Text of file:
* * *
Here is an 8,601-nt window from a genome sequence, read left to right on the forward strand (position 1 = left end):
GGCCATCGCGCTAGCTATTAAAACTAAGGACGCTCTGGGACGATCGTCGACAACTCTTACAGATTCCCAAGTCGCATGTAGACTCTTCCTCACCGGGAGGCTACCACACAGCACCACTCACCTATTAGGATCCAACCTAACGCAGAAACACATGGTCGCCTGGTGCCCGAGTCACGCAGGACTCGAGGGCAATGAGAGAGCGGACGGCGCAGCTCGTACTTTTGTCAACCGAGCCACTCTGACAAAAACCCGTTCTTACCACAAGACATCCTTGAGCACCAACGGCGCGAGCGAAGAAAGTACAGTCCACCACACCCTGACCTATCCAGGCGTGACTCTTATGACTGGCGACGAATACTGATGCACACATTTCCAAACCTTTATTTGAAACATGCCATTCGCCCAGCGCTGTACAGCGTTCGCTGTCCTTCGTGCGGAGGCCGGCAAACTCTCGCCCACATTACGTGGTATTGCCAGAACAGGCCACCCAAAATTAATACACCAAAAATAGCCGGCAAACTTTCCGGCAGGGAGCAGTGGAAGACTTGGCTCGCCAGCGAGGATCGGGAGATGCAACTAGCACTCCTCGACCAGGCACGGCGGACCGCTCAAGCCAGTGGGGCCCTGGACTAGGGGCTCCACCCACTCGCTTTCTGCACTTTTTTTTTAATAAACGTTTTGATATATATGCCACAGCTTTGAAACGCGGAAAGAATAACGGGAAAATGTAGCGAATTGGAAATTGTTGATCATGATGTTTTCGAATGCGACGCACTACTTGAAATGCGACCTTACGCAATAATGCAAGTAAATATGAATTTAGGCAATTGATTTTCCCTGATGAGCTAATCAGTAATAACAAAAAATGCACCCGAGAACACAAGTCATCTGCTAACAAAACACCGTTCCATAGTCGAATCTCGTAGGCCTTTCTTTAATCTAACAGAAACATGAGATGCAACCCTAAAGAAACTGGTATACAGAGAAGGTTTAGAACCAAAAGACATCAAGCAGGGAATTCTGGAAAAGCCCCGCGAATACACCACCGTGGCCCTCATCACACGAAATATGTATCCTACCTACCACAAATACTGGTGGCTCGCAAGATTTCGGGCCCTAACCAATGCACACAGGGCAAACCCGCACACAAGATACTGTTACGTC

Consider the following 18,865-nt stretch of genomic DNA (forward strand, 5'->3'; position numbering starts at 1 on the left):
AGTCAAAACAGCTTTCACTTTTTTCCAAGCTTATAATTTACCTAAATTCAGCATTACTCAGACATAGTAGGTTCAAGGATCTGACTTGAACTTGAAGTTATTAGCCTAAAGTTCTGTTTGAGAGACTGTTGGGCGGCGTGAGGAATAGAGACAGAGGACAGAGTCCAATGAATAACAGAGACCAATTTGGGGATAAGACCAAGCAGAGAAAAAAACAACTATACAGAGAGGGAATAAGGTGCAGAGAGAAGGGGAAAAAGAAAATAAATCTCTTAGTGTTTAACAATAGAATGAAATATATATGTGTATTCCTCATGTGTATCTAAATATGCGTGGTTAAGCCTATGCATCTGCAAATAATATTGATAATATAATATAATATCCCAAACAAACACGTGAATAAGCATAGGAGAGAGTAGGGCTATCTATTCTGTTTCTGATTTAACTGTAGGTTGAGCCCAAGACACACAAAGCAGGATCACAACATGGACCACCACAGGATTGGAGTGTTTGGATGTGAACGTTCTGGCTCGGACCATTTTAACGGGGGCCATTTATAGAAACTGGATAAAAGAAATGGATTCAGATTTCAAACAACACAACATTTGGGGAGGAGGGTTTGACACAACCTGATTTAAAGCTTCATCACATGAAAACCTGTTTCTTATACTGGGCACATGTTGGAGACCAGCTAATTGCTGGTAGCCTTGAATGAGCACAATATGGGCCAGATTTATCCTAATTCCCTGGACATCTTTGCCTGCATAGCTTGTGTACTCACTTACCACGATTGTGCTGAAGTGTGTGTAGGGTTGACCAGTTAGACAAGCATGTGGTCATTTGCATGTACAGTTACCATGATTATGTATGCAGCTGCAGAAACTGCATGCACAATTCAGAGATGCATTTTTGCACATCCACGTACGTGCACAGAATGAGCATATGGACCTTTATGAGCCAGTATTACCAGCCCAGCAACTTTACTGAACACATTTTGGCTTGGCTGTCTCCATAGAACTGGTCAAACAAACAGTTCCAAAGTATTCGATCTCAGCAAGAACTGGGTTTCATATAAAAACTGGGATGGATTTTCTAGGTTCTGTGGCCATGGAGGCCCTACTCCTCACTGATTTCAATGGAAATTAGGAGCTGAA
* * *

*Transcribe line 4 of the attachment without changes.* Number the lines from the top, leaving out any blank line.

AGTCAAAACAGCTTTCACTTTTTTCCAAGCTTATAATTTACCTAAATTCAGCATTACTCAGACATAGTAGGTTCAAGGATCTGACTTGAACTTGAAGTTATTAGCCTAAAGTTCTGTTTGAGAGACTGTTGGGCGGCGTGAGGAATAGAGACAGAGGACAGAGTCCAATGAATAACAGAGACCAATTTGGGGATAAGACCAAGCAGAGAAAAAAACAACTATACAGAGAGGGAATAAGGTGCAGAGAGAAGGGGAAAAAGAAAATAAATCTCTTAGTGTTTAACAATAGAATGAAATATATATGTGTATTCCTCATGTGTATCTAAATATGCGTGGTTAAGCCTATGCATCTGCAAATAATATTGATAATATAATATAATATCCCAAACAAACACGTGAATAAGCATAGGAGAGAGTAGGGCTATCTATTCTGTTTCTGATTTAACTGTAGGTTGAGCCCAAGACACACAAAGCAGGATCACAACATGGACCACCACAGGATTGGAGTGTTTGGATGTGAACGTTCTGGCTCGGACCATTTTAACGGGGGCCATTTATAGAAACTGGATAAAAGAAATGGATTCAGATTTCAAACAACACAACATTTGGGGAGGAGGGTTTGACACAACCTGATTTAAAGCTTCATCACATGAAAACCTGTTTCTTATACTGGGCACATGTTGGAGACCAGCTAATTGCTGGTAGCCTTGAATGAGCACAATATGGGCCAGATTTATCCTAATTCCCTGGACATCTTTGCCTGCATAGCTTGTGTACTCACTTACCACGATTGTGCTGAAGTGTGTGTAGGGTTGACCAGTTAGACAAGCATGTGGTCATTTGCATGTACAGTTACCATGATTATGTATGCAGCTGCAGAAACTGCATGCACAATTCAGAGATGCATTTTTGCACATCCACGTACGTGCACAGAATGAGCATATGGACCTTTATGAGCCAGTATTACCAGCCCAGCAACTTTACTGAACACATTTTGGCTTGGCTGTCTCCATAGAACTGGTCAAACAAACAGTTCCAAAGTATTCGATCTCAGCAAGAACTGGGTTTCATATAAAAACTGGGATGGATTTTCTAGGTTCTGTGGCCATGGAGGCCCTACTCCTCACTGATTTCAATGGAAATTAGGAGCTGAA